Jump to content
  • Avro Lancaster




    The Avro Lancaster is a British Second World War heavy bomber. It was designed and manufactured by Avro as a contemporary of the Handley Page Halifax.

    General Information

    Both bombers having been developed to the same specification, as well as the Short Stirling, all three aircraft being four-engined heavy bombers adopted by the Royal Air Force (RAF) during the same wartime era.


    The Lancaster was designed by Roy Chadwick and powered by four Rolls-Royce Merlins and in one version, Bristol Hercules engines. It first saw service with RAF Bomber Command in 1942 and as the strategic bombing offensive over Europe gathered momentum, it was the main aircraft for the night-time bombing campaigns that followed. As increasing numbers of the type were produced, it became the principal heavy bomber used by the RAF, the RCAF and squadrons from other Commonwealth and European countries serving within the RAF, overshadowing the Halifax and Stirling.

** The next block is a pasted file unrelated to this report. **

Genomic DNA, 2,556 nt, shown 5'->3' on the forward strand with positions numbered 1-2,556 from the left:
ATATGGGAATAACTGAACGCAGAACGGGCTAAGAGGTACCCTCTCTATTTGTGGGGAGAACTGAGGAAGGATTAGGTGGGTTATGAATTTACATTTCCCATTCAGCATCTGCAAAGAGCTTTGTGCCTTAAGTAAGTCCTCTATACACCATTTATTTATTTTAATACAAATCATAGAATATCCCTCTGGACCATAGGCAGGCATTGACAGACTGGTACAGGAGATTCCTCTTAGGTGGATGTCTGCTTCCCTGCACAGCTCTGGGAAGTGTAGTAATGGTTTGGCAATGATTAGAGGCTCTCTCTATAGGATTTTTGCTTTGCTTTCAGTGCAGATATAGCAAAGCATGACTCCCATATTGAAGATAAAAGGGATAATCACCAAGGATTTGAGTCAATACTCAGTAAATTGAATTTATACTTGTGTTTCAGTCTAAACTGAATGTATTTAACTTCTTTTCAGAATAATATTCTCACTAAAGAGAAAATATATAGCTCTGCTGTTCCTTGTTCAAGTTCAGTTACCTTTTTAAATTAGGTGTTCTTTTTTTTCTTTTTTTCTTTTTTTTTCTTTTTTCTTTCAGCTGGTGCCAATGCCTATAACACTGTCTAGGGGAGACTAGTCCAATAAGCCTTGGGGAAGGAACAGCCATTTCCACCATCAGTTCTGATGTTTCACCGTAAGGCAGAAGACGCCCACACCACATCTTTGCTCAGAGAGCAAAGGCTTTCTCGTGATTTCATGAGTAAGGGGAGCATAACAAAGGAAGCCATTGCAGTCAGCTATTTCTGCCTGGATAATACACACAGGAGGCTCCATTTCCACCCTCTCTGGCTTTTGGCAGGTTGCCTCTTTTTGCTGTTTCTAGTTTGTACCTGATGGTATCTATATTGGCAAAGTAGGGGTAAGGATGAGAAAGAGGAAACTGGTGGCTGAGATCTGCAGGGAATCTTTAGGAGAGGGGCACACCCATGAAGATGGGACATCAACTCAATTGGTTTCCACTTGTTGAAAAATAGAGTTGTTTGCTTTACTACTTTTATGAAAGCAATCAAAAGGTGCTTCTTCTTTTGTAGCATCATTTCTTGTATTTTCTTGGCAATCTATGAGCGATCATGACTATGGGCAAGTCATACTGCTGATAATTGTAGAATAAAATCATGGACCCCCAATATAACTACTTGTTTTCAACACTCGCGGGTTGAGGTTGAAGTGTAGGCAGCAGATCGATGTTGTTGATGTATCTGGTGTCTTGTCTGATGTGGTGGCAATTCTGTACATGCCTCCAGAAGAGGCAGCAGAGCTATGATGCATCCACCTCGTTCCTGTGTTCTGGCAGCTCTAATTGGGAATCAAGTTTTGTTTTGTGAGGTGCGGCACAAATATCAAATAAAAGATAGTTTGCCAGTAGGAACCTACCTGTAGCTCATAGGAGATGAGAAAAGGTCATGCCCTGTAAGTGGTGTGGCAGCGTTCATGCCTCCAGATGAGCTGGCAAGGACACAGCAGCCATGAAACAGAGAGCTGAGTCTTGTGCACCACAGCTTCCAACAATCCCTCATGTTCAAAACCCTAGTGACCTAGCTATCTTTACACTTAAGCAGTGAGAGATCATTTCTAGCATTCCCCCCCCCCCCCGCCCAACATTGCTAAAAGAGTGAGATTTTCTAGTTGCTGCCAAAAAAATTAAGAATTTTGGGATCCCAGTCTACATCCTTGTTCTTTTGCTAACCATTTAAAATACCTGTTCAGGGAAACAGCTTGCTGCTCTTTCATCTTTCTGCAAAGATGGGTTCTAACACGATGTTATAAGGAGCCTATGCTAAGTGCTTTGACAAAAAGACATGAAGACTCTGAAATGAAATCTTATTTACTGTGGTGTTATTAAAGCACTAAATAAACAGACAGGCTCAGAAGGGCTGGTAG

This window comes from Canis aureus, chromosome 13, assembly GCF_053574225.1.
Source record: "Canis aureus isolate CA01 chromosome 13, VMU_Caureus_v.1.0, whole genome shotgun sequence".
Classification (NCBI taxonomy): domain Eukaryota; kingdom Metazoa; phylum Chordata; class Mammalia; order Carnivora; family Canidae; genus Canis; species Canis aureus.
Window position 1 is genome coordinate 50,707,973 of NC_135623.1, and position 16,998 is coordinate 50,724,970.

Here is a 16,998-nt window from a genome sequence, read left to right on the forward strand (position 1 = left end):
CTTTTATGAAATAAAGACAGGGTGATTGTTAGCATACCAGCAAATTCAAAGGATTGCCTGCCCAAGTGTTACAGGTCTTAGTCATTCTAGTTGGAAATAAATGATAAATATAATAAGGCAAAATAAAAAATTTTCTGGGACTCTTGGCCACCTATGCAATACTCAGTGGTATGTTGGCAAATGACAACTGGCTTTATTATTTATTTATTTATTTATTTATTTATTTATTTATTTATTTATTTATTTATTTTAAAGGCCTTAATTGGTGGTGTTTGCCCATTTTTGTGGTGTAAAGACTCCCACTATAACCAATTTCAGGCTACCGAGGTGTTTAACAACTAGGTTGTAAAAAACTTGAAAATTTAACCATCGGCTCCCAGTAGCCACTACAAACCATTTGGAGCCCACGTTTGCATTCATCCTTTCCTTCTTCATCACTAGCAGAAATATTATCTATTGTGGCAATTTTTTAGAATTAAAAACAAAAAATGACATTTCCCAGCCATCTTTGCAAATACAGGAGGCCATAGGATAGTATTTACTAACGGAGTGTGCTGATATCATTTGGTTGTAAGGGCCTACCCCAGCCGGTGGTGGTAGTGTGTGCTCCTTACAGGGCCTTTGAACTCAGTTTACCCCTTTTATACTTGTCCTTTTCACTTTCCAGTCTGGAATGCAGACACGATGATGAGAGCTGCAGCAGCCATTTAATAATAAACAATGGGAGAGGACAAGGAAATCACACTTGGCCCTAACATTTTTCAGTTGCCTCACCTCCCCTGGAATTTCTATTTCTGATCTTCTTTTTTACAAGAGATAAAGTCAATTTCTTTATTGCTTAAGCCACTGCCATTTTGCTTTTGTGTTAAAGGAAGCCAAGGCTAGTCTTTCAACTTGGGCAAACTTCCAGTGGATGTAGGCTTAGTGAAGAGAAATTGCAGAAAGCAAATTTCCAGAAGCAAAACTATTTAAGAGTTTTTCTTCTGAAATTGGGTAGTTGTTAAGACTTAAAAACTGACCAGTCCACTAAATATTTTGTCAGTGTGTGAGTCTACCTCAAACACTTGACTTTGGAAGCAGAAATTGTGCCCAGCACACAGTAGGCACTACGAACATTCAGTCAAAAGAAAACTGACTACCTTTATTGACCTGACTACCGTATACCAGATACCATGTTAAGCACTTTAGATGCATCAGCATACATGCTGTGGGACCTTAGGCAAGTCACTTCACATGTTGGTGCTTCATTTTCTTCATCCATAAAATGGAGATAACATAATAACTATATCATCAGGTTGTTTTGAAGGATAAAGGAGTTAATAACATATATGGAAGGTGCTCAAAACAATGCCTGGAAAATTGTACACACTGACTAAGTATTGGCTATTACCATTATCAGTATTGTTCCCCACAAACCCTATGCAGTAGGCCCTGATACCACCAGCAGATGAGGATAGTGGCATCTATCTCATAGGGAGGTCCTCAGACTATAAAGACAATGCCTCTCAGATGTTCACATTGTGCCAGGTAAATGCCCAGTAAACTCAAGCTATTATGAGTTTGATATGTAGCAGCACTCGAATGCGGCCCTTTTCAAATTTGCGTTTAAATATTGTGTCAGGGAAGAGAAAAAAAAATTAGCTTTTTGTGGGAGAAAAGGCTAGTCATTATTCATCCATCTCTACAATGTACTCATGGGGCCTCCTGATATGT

A long, unobstructed bomb bay meant that the Lancaster could take the largest bombs used by the RAF, including the 4,000 lb (1,800 kg), 8,000 lb (3,600 kg) and 12,000 lb (5,400 kg) blockbusters, loads often supplemented with smaller bombs or incendiaries. The "Lanc", as it was known colloquially, became one of the most heavily used of the Second World War night bombers, "delivering 608,612 long tons of bombs in 156,000 sorties". The versatility of the Lancaster was such that it was chosen to equip 617 Squadron and was modified to carry the Upkeep "bouncing bomb" designed by Barnes Wallis for Operation Chastise, the attack on German Ruhr valley dams.


    A total of 7377 units were built.